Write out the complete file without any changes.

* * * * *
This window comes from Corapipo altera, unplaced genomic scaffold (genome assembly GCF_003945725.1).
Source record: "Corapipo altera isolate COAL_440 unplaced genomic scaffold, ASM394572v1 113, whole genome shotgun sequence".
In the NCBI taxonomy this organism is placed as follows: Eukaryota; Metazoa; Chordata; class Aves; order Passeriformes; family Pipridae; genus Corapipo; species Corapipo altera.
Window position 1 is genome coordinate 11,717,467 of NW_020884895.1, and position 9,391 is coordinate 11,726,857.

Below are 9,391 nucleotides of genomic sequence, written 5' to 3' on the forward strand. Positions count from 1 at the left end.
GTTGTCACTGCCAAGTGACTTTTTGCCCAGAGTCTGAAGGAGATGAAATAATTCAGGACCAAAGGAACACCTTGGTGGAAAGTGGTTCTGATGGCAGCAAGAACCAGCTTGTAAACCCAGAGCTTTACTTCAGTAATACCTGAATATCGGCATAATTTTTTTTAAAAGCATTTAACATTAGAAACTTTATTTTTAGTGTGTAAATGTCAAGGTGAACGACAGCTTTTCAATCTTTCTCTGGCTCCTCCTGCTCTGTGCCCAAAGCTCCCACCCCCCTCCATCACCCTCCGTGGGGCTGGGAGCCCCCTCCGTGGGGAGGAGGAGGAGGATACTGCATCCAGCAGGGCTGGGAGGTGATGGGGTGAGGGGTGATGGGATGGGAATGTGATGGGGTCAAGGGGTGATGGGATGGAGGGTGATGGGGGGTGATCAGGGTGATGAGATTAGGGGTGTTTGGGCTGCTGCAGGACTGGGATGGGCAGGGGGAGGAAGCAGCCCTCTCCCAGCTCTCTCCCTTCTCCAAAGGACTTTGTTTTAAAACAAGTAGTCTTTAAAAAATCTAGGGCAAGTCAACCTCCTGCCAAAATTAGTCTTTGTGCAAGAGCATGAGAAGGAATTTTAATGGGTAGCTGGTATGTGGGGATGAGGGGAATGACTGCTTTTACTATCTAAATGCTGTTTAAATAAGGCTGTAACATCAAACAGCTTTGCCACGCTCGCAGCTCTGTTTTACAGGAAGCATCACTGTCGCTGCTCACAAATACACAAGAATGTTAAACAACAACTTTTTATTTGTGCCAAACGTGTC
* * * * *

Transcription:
This window comes from Corapipo altera, unplaced genomic scaffold (genome assembly GCF_003945725.1).
Source record: "Corapipo altera isolate COAL_440 unplaced genomic scaffold, ASM394572v1 113, whole genome shotgun sequence".
In the NCBI taxonomy this organism is placed as follows: Eukaryota; Metazoa; Chordata; class Aves; order Passeriformes; family Pipridae; genus Corapipo; species Corapipo altera.
Window position 1 is genome coordinate 11,717,467 of NW_020884895.1, and position 9,391 is coordinate 11,726,857.

Below are 9,391 nucleotides of genomic sequence, written 5' to 3' on the forward strand. Positions count from 1 at the left end.
GTTGTCACTGCCAAGTGACTTTTTGCCCAGAGTCTGAAGGAGATGAAATAATTCAGGACCAAAGGAACACCTTGGTGGAAAGTGGTTCTGATGGCAGCAAGAACCAGCTTGTAAACCCAGAGCTTTACTTCAGTAATACCTGAATATCGGCATAATTTTTTTTAAAAGCATTTAACATTAGAAACTTTATTTTTAGTGTGTAAATGTCAAGGTGAACGACAGCTTTTCAATCTTTCTCTGGCTCCTCCTGCTCTGTGCCCAAAGCTCCCACCCCCCTCCATCACCCTCCGTGGGGCTGGGAGCCCCCTCCGTGGGGAGGAGGAGGAGGATACTGCATCCAGCAGGGCTGGGAGGTGATGGGGTGAGGGGTGATGGGATGGGAATGTGATGGGGTCAAGGGGTGATGGGATGGAGGGTGATGGGGGGTGATCAGGGTGATGAGATTAGGGGTGTTTGGGCTGCTGCAGGACTGGGATGGGCAGGGGGAGGAAGCAGCCCTCTCCCAGCTCTCTCCCTTCTCCAAAGGACTTTGTTTTAAAACAAGTAGTCTTTAAAAAATCTAGGGCAAGTCAACCTCCTGCCAAAATTAGTCTTTGTGCAAGAGCATGAGAAGGAATTTTAATGGGTAGCTGGTATGTGGGGATGAGGGGAATGACTGCTTTTACTATCTAAATGCTGTTTAAATAAGGCTGTAACATCAAACAGCTTTGCCACGCTCGCAGCTCTGTTTTACAGGAAGCATCACTGTCGCTGCTCACAAATACACAAGAATGTTAAACAACAACTTTTTATTTGTGCCAAACGTGTC